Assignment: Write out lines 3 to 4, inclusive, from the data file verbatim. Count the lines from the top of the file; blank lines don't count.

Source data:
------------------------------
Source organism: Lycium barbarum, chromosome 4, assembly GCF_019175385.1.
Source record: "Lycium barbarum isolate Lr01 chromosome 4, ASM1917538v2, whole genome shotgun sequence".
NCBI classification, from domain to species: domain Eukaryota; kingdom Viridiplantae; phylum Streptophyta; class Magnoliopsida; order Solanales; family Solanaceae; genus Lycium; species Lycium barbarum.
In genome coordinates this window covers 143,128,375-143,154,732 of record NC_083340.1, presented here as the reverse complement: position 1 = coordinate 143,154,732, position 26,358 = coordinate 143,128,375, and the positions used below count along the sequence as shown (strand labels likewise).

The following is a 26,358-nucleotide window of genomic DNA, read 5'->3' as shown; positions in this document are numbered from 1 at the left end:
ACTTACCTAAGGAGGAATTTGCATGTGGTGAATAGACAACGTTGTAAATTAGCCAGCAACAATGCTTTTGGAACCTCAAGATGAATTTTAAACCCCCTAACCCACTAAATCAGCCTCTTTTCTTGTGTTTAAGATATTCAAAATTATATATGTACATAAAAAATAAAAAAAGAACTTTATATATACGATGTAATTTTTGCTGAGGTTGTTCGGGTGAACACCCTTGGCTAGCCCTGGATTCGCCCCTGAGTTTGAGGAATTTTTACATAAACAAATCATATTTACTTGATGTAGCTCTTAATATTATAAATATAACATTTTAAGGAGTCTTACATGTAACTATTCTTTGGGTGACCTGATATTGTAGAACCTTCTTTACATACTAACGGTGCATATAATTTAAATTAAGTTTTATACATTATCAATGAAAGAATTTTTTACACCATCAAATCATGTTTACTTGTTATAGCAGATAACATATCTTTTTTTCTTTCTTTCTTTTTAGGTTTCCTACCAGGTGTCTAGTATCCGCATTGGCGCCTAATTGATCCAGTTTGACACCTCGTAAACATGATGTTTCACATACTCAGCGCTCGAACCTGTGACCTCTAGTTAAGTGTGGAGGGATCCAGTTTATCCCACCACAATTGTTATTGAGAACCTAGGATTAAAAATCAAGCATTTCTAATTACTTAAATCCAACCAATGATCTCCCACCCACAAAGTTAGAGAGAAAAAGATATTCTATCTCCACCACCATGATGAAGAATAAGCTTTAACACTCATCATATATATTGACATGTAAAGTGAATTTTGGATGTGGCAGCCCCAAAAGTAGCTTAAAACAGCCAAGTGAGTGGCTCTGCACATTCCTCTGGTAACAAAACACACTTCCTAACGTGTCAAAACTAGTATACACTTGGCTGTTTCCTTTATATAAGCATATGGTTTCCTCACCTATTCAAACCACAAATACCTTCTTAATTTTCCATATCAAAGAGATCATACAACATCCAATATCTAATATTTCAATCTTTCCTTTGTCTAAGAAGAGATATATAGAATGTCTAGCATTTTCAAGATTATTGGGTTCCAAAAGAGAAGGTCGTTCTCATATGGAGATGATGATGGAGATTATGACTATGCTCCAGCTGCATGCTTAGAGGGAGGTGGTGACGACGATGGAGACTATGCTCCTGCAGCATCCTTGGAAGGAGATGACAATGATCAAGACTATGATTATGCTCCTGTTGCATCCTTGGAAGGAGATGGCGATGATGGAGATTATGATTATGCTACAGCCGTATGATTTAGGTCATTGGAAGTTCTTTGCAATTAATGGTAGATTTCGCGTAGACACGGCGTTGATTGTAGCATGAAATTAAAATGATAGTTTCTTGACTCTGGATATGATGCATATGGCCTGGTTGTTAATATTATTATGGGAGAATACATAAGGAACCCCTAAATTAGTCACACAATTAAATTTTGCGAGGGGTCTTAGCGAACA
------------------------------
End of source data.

NCBI classification, from domain to species: domain Eukaryota; kingdom Viridiplantae; phylum Streptophyta; class Magnoliopsida; order Solanales; family Solanaceae; genus Lycium; species Lycium barbarum.
In genome coordinates this window covers 143,128,375-143,154,732 of record NC_083340.1, presented here as the reverse complement: position 1 = coordinate 143,154,732, position 26,358 = coordinate 143,128,375, and the positions used below count along the sequence as shown (strand labels likewise).